Long-term disability progression in primary progressive multiple sclerosis: a 15-year study

Maria A. Rocca, Maria Pia Sormani, Marco Rovaris, Domenico Caputo, Angelo Ghezzi, Enrico Montanari, Antonio Bertolotto, Alice Laroni, Roberto Bergamaschi, Vittorio Martinelli, Giancarlo Comi, Massimo Filippi

Research output: Contribution to journalArticlepeer-review

Abstract

Prognostic markers of primary progressive multiple sclerosis evolution are needed. We investigated the added value of magnetic resonance imaging measures of brain and cervical cord damage in predicting long-term clinical worsening of primary progressive multiple sclerosis compared to simple clinical assessment. In 54 patients, conventional and diffusion tensor brain scans and cervical cord T1-weighted scans were acquired at baseline and after 15 months. Clinical evaluation was performed after 5 and 15 years in 49 patients. Lesion load, brain and cord atrophy, mean diffusivity and fractional anisotropy values from the brain normal-appearing white matter and grey matter were obtained. Using linear regression models, we screened the clinical and imaging variables as independent predictors of 15-year disability change (measured on the expanded disability status scale). At 15 years, 90% of the patients had disability progression. Integrating clinical and imaging variables at 15 months predicted disability changes at 15 years better than clinical factors at 5 years (R2 = 61% versus R2 = 57%). The model predicted long-term disability change with a precision within one point in 38 of 49 patients (77.6%). Integration of clinical and imaging measures allows identification of primary progressive multiple sclerosis patients at risk of long-term disease progression 4 years earlier than when using clinical assessment alone.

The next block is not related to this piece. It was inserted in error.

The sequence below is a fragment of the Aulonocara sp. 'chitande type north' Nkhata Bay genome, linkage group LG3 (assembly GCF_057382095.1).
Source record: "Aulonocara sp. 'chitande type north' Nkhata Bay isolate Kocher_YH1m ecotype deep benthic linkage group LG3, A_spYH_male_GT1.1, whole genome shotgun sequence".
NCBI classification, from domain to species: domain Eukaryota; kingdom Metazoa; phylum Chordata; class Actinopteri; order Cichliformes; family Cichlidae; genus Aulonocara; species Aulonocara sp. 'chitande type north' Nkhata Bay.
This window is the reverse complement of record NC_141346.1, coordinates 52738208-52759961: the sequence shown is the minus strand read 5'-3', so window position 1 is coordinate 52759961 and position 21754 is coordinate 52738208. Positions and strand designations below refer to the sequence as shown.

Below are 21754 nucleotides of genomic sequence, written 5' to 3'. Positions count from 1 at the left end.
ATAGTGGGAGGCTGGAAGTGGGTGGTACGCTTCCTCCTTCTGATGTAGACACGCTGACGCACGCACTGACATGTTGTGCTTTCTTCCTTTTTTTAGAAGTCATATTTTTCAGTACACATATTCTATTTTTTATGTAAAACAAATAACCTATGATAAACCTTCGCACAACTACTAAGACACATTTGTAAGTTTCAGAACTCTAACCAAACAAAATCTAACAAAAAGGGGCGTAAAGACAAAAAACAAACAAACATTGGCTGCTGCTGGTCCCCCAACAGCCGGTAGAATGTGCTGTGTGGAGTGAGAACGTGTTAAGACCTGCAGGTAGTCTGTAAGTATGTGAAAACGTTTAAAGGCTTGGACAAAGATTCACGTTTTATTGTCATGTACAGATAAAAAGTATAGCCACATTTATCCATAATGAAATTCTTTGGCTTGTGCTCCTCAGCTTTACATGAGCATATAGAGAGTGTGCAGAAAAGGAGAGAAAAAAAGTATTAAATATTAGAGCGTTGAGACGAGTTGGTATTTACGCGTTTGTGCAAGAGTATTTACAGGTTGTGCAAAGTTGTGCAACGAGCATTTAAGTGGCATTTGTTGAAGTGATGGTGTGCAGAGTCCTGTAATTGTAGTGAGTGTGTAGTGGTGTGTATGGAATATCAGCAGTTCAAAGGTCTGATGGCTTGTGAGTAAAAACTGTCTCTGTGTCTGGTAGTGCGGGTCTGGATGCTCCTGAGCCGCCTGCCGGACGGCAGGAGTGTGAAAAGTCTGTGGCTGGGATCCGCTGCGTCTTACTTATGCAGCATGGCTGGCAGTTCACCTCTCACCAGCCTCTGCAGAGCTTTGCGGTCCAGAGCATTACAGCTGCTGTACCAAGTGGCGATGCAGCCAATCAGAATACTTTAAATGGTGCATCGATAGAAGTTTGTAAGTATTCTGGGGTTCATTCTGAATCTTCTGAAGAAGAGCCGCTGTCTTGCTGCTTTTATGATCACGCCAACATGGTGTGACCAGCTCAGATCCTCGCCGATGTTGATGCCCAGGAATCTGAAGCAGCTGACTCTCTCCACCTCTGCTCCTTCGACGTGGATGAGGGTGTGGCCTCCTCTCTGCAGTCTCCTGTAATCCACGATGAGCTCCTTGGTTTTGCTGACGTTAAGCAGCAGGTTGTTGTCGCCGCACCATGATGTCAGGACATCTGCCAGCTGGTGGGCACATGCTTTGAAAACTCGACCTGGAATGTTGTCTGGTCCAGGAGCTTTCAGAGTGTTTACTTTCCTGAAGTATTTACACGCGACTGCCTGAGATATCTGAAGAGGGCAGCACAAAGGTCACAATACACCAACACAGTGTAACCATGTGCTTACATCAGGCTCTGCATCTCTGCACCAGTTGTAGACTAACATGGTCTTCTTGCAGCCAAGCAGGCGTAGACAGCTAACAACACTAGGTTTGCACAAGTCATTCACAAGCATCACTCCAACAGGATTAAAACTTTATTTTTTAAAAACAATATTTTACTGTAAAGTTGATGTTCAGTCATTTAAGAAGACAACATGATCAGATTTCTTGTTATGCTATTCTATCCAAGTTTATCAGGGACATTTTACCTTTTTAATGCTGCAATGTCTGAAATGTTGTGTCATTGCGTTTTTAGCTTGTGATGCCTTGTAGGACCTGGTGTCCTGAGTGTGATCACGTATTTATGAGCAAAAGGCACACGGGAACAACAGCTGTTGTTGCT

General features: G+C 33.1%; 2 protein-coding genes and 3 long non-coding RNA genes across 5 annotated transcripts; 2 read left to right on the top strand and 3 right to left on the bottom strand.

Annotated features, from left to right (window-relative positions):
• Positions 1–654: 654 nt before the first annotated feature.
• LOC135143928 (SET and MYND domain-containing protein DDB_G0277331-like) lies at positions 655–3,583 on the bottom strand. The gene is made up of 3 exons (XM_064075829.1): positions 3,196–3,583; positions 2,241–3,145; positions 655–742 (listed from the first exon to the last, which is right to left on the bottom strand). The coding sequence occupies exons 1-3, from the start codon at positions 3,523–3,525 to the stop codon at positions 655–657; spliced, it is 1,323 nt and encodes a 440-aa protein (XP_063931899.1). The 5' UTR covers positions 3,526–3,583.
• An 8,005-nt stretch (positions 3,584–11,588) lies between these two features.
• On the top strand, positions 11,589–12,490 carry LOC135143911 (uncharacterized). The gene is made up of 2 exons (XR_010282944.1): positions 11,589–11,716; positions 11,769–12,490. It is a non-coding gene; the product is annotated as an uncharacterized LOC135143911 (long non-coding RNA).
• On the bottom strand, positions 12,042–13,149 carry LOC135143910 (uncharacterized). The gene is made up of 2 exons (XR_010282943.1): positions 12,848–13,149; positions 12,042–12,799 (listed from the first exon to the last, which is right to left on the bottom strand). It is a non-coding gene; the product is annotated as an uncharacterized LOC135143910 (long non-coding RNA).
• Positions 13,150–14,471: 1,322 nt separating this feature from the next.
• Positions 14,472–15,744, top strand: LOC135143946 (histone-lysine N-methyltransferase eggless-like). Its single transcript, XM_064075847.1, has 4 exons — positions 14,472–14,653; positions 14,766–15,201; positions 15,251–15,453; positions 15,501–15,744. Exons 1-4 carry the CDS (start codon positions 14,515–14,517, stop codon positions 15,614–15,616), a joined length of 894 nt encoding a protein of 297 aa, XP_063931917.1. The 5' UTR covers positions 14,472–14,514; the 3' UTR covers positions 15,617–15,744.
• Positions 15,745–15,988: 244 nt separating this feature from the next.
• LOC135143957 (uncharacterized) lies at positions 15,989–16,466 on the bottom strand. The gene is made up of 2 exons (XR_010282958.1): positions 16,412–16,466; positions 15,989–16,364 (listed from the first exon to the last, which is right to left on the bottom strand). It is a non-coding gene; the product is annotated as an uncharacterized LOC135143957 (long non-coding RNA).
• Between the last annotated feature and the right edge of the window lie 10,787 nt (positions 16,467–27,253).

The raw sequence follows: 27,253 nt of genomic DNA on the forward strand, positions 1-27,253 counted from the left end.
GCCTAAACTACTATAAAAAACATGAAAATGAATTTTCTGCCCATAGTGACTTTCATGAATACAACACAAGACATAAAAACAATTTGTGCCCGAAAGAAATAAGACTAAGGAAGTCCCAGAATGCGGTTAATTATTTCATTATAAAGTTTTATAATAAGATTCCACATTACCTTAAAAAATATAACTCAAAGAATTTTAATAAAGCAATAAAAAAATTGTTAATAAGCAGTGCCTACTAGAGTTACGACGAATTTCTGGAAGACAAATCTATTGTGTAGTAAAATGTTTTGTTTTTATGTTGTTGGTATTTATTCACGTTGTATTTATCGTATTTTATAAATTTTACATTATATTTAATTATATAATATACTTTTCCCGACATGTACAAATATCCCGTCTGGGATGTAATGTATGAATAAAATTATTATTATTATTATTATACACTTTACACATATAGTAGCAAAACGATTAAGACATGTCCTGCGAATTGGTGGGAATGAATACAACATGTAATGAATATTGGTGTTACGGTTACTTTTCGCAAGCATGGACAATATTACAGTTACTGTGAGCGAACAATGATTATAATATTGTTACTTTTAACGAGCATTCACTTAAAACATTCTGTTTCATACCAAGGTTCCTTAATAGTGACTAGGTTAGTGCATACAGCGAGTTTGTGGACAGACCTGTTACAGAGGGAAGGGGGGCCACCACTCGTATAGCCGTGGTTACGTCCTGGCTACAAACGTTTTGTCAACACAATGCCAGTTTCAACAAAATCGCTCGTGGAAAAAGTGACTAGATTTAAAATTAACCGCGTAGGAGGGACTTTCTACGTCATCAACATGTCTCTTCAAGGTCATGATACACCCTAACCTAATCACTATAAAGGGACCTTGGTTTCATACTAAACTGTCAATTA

Original languageEnglish
Pages (from-to)2814-2819
Number of pages6
JournalBrain : a journal of neurology
Volume140
Issue number11
DOIs
Publication statusPublished - Nov 1 2017

Keywords

  • disability
  • long-term
  • magnetic resonance imaging
  • primary progressive multiple sclerosis

ASJC Scopus subject areas

  • Clinical Neurology

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